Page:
Smart Foods That Feed Your Brain

When reading Dr. Eric R. Braverman’s book, Younger (Thinner) You Diet, I was impressed by how much space he devotes to eating foods that promote brain health. I’ve known for years that eating the right antioxidant-rich, organic foods can keep your body young and healthy. But I didn’t realize how much our diet can affect our brains.

Omega-3 fatty acids are crucial for feeding the brain, which needs fat to produce neurotransmitters. This means ingredients such as fish, nuts, avocados, and olive oil can lower our risk for dementia. That’s good news.

Eggs also raise acetylcholine levels. Eggs contain choline, a building block for acetylcholine. So if you want to feel a little more focused, make yourself an egg salad sandwich. Stir some turmeric into your olive-oil-based mayonnaise before you fold in your chopped eggs, and you’ll have a brain-empowering lunch. Add some chopped celery for an extra choline boost.

Other foods containing choline are almonds and coffee. If you add a splash of almond milk to your morning coffee, you’re feeding your brain. Grate some fresh nutmeg into your cup and now you’re boosting your serotonin levels, too. Serotonin is another important neurotransmitter. It keeps your brain in sync and helps elevate your mood. The spice saffron also helps fight depression by raising serotonin levels. Add lots of saffron to a seafood paella to feed your brain and your belly.

Tryptophan—found in poultry, eggs, oats, and avocados—also builds serotonin. If you’re feeling blue, a turkey-avocado sandwich on oat bread ought to help lift your spirits. Add arugula for a shot of choline and a bite of peppery flavor. The turkey and the oat bread also contain tyrosine. Tyrosine (a third neurotransmitter) builds dopaminewhich creates brain power. That’s one powerful sandwich.

What else does your brain need? A fourth major neurotransmitter, GABA, helps maintain your brain’s rhythm. Foods that contain inositol will help your brain make GABA. Inositol is found in high amounts in bananas, broccoli, and brown rice.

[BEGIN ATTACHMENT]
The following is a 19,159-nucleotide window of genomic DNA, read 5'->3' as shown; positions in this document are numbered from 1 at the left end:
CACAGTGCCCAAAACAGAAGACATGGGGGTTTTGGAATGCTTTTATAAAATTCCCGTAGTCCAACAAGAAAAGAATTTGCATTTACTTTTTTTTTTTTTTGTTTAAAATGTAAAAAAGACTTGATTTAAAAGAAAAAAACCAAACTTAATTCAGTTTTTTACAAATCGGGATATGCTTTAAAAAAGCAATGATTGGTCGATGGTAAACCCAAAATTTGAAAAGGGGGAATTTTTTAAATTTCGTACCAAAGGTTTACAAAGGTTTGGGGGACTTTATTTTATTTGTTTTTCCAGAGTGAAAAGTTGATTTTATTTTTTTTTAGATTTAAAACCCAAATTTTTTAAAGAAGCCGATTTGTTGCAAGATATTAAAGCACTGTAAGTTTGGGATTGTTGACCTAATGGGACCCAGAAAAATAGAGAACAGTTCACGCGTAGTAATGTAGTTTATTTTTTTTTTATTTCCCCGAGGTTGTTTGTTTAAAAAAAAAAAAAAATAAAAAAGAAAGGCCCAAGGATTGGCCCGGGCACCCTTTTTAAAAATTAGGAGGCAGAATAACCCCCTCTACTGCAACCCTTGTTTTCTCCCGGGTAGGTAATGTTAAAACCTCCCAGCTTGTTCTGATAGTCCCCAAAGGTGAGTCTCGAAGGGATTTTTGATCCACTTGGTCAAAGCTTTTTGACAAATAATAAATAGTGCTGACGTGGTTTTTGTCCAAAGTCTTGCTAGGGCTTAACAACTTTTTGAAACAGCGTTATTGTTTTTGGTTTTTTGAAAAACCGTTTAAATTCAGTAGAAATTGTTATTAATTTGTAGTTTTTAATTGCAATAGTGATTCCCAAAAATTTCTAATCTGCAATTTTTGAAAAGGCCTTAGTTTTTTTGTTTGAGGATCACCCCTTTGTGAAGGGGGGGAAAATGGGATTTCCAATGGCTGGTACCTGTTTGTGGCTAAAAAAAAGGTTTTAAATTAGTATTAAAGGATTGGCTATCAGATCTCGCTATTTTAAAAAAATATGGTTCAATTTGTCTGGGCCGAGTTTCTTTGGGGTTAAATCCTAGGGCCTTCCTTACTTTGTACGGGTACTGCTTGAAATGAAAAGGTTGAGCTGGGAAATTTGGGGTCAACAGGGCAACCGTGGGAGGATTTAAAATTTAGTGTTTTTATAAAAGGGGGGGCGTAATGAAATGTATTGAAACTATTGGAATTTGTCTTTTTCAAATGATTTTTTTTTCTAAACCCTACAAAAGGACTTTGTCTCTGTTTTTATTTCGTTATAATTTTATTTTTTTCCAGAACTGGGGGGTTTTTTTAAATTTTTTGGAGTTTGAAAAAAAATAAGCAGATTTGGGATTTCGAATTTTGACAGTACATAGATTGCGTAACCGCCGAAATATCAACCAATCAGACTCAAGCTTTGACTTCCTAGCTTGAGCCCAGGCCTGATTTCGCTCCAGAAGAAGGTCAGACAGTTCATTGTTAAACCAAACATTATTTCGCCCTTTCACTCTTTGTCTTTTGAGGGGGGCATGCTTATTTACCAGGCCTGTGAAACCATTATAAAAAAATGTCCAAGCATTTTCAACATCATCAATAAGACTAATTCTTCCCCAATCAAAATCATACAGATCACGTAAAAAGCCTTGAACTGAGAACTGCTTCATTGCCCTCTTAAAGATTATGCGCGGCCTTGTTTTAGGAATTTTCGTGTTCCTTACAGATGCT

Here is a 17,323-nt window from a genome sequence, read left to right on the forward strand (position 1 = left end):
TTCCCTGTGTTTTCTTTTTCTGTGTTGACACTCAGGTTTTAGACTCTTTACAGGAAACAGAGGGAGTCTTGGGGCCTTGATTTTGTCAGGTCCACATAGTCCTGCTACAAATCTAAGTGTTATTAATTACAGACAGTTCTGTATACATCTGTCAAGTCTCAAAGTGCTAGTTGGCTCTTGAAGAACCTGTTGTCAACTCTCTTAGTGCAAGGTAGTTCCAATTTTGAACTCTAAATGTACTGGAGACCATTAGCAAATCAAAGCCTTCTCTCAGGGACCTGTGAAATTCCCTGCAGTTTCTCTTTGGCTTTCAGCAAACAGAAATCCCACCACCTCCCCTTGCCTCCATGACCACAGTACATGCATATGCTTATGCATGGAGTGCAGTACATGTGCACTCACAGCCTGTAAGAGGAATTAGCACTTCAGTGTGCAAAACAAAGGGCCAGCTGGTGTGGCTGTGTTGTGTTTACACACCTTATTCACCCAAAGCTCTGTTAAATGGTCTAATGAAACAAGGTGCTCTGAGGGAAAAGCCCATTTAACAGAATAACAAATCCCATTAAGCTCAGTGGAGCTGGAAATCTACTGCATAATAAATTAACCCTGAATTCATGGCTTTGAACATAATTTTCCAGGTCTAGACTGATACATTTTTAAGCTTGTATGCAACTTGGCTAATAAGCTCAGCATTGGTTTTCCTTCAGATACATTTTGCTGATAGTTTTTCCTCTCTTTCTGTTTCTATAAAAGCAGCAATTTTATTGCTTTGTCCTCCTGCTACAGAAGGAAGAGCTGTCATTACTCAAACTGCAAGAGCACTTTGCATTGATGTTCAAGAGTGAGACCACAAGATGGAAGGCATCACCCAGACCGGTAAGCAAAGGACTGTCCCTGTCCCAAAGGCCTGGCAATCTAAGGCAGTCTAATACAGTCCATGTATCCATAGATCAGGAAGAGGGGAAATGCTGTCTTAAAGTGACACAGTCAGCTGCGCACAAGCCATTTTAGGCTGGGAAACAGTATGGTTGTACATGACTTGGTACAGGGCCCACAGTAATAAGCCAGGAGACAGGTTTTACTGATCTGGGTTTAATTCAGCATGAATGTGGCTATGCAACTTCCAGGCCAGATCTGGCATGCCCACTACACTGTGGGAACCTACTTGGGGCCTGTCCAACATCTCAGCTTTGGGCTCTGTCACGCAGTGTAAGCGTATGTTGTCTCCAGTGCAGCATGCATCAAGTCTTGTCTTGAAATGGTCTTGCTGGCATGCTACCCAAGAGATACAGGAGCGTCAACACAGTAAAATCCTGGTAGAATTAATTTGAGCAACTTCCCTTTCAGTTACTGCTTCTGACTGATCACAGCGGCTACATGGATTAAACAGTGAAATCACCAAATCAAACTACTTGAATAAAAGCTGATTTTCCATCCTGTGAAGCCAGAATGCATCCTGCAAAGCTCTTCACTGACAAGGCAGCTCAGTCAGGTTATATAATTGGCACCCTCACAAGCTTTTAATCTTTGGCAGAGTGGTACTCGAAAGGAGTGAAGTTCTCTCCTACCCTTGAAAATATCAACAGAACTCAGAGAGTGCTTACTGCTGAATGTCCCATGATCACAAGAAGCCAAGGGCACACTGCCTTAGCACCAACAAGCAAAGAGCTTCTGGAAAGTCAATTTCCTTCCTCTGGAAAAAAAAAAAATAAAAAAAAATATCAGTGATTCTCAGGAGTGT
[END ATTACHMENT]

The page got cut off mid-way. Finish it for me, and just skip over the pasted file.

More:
My favorite spice, turmeric, is also key to brain health. Fresh turmeric root fights inflammation and contains antioxidants. The best way to enjoy fresh turmeric is to juice it. Once juiced and strained, it can be stored in a tightly closed container in the refrigerator for up to a week.


YIELD ½ cup (4 oz.)

¼ lb. turmeric root, peeled
½ cup water

1. Slice the turmeric root until it measures about 1 cup.
2. Place the turmeric slices in a food processor or blender. Add a bit of the water and blend at low speed. Gradually increase speed, slowly adding water until all of the water is used up and mixture is smooth.
3. Strain the juice using a fine-mesh strainer, cheesecloth, or coffee filter.



About Grace O

Grace O has been cooking and baking professionally and recreationally all of her adult life. As a child in Southeast Asia, she learned the culinary arts by her mother’s side in her family’s cooking school. She became so well versed in hospitality and the culinary arts, she eventually took over the cooking school and opened three restaurants. She is widely credited with popularizing shrimp on sugar-cane skewers and being one of the first culinarians to make tapas a global trend. She has cooked for ruling families and royalty. Grace O’s move to America precipitated a career in healthcare, inspired by her father, who was a physician. Twenty years and much hard work later, she operates skilled nursing facilities in California. Grace O strives to create flavorful food using the finest ingredients that ultimately lead to good health. Her recipes, although low in saturated fat, salt, and sugar, are high in flavor. Grace employs spices from all over the world to enliven her dishes, creating food that is different and delicious. She believes that food can be just as effective at fighting aging as the most expensive skin creams. And since she’s over 50 herself, she’s living proof of that.
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